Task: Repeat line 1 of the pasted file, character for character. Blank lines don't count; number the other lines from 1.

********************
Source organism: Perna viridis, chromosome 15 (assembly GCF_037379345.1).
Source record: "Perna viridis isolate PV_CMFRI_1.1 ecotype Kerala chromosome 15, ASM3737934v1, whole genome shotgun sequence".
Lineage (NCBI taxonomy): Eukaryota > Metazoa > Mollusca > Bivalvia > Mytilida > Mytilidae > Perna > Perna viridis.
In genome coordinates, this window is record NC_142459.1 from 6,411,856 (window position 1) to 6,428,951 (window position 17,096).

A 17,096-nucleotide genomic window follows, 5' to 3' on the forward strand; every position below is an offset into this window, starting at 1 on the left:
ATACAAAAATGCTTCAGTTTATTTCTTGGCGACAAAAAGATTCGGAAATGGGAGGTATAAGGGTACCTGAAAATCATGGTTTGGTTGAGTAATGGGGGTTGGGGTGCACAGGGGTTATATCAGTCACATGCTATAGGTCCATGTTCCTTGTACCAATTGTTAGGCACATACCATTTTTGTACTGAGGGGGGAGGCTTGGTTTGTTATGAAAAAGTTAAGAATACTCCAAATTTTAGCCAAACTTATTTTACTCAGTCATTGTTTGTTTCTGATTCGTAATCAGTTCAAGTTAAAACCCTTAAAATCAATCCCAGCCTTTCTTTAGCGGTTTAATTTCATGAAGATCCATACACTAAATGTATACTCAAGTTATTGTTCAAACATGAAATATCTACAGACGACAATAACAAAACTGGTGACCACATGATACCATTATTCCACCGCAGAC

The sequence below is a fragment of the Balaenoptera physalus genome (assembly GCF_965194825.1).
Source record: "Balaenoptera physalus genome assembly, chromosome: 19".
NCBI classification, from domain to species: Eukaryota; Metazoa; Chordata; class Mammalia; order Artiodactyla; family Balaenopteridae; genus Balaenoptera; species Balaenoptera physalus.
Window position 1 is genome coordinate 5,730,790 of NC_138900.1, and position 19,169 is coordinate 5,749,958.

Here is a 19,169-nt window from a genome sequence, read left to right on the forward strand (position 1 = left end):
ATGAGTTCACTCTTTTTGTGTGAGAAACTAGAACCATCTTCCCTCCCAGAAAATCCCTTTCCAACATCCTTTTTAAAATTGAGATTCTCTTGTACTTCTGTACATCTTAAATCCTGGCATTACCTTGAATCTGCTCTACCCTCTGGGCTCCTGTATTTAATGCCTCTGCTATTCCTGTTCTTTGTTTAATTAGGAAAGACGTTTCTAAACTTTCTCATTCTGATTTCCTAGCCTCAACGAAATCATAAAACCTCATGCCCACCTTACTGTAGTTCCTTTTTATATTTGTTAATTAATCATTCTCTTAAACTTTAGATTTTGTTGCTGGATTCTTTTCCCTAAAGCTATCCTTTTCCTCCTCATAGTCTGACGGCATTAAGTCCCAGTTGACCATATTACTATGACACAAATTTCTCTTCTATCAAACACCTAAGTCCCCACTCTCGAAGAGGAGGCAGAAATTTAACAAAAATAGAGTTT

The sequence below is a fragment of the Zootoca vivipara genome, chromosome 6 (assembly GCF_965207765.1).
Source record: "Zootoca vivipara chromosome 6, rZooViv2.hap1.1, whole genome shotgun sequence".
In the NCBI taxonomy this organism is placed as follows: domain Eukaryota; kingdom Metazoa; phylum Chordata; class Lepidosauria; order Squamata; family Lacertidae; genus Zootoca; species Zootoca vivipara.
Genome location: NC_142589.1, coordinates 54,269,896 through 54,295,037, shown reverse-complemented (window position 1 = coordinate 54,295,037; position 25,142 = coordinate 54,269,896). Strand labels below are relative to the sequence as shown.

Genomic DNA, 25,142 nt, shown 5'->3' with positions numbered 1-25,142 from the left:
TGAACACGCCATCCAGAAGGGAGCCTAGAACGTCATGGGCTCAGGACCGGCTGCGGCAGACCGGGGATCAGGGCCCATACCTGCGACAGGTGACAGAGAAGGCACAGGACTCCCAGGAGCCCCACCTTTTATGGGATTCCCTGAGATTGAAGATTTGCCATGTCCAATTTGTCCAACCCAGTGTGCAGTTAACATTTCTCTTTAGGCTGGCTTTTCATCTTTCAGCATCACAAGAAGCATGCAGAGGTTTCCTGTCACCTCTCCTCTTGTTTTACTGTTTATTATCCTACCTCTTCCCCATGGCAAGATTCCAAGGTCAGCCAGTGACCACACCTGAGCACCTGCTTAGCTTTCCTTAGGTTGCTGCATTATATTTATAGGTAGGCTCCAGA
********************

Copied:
Source organism: Perna viridis, chromosome 15 (assembly GCF_037379345.1).